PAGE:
On Tuesday The Atlantic published my essay on how reuniting with my birth family and meeting my sister changed the way I think about adoption and family:
My sister was at my side when I met our father in 2010, and she was and still is the bridge between us–the first person that made me feel I had a place, strange and ill defined though it may be, in the family. Now that I have met and talked with them, it is far more difficult to distinguish between “birth family” and “adoptive family” and “real family”–so I no longer try. Instead, when I talk and write about adoption, I always emphasize that my definition of family has expanded and evolved since my reunion, and since having children of my own.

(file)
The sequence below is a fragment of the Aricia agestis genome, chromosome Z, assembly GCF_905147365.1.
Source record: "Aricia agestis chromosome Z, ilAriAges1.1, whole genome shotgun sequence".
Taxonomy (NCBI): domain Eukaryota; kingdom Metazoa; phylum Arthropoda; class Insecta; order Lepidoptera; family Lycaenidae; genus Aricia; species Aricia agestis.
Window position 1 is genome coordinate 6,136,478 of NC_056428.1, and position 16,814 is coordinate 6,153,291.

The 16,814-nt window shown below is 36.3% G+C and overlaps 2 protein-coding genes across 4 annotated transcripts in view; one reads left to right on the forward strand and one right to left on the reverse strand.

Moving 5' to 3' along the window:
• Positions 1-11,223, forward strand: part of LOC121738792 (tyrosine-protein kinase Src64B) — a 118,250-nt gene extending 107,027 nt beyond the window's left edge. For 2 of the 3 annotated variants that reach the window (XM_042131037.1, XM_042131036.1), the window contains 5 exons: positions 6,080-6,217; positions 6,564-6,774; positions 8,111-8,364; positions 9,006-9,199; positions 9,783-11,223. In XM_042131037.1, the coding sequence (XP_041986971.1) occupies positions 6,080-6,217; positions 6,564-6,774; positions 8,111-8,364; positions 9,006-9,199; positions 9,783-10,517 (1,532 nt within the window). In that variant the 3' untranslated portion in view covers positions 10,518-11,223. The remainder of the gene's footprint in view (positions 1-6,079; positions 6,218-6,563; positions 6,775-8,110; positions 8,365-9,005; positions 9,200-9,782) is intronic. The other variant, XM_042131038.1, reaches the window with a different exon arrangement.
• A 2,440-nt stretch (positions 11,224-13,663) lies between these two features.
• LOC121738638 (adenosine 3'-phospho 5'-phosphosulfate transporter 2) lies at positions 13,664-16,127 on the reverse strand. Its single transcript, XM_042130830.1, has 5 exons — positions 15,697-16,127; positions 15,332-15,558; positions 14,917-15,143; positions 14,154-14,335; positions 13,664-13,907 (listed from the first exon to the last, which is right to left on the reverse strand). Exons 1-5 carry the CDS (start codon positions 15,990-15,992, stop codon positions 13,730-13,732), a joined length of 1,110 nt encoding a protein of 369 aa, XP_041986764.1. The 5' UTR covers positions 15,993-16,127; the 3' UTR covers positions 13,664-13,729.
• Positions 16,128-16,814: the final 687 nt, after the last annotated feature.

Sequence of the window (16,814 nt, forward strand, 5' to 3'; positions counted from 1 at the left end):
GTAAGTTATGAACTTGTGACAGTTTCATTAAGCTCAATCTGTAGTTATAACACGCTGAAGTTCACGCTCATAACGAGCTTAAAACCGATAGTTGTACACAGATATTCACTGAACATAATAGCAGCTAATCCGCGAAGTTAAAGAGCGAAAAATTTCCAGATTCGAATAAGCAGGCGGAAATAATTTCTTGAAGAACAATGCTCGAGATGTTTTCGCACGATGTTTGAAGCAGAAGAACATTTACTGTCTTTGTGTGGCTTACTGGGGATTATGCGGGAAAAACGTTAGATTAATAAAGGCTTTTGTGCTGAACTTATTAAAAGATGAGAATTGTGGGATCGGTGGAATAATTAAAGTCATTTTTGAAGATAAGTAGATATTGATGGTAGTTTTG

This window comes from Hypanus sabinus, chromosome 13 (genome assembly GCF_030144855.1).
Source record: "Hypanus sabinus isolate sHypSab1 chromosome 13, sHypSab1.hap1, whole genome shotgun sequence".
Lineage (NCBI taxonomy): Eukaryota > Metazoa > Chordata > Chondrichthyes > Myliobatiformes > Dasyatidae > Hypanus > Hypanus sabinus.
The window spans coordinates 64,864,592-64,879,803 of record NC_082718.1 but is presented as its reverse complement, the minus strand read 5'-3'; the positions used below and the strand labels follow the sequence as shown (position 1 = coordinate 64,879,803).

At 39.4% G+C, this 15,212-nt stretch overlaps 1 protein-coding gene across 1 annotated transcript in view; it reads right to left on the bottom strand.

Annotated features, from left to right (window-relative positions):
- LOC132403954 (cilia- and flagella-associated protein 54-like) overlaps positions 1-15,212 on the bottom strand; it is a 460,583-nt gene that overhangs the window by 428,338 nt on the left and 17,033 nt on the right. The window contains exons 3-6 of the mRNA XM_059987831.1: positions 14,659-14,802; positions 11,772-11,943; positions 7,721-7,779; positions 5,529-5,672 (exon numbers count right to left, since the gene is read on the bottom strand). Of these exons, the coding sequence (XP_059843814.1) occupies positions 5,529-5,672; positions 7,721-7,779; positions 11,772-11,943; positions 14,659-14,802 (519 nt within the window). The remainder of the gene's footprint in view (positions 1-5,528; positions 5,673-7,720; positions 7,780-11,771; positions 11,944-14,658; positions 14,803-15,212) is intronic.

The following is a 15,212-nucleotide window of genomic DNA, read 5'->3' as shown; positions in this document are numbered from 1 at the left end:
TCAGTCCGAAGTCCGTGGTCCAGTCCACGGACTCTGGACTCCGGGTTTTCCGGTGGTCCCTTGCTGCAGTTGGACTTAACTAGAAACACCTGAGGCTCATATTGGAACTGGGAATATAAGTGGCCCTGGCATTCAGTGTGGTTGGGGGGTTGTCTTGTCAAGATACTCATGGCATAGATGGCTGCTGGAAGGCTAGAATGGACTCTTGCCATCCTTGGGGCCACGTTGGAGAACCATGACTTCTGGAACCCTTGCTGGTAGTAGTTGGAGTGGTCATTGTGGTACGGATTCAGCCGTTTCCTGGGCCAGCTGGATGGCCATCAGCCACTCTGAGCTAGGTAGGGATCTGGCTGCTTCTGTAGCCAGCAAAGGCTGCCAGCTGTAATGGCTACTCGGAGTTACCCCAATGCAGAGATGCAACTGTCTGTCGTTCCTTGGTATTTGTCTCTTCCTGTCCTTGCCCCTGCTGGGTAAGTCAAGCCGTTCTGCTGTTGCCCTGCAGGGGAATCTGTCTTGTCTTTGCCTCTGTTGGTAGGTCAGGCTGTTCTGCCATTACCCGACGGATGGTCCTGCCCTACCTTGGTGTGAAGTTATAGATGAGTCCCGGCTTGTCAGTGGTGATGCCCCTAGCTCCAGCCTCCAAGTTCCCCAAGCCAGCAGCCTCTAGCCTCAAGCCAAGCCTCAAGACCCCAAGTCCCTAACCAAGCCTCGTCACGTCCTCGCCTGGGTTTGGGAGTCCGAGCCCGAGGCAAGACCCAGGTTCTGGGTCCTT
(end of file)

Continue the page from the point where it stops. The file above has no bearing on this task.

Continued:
My sister and I may have a different sort of family than that of siblings who grew up together, but we are no less a family for those decades of separation. Her story, and mine, are only two out of countless adoptee and birth family perspectives that ought to play a more prominent role in the wider discussion of adoption–its benefits, its losses, its truths, its nuances–within our culture.
Read the rest here at TheAtlantic.com.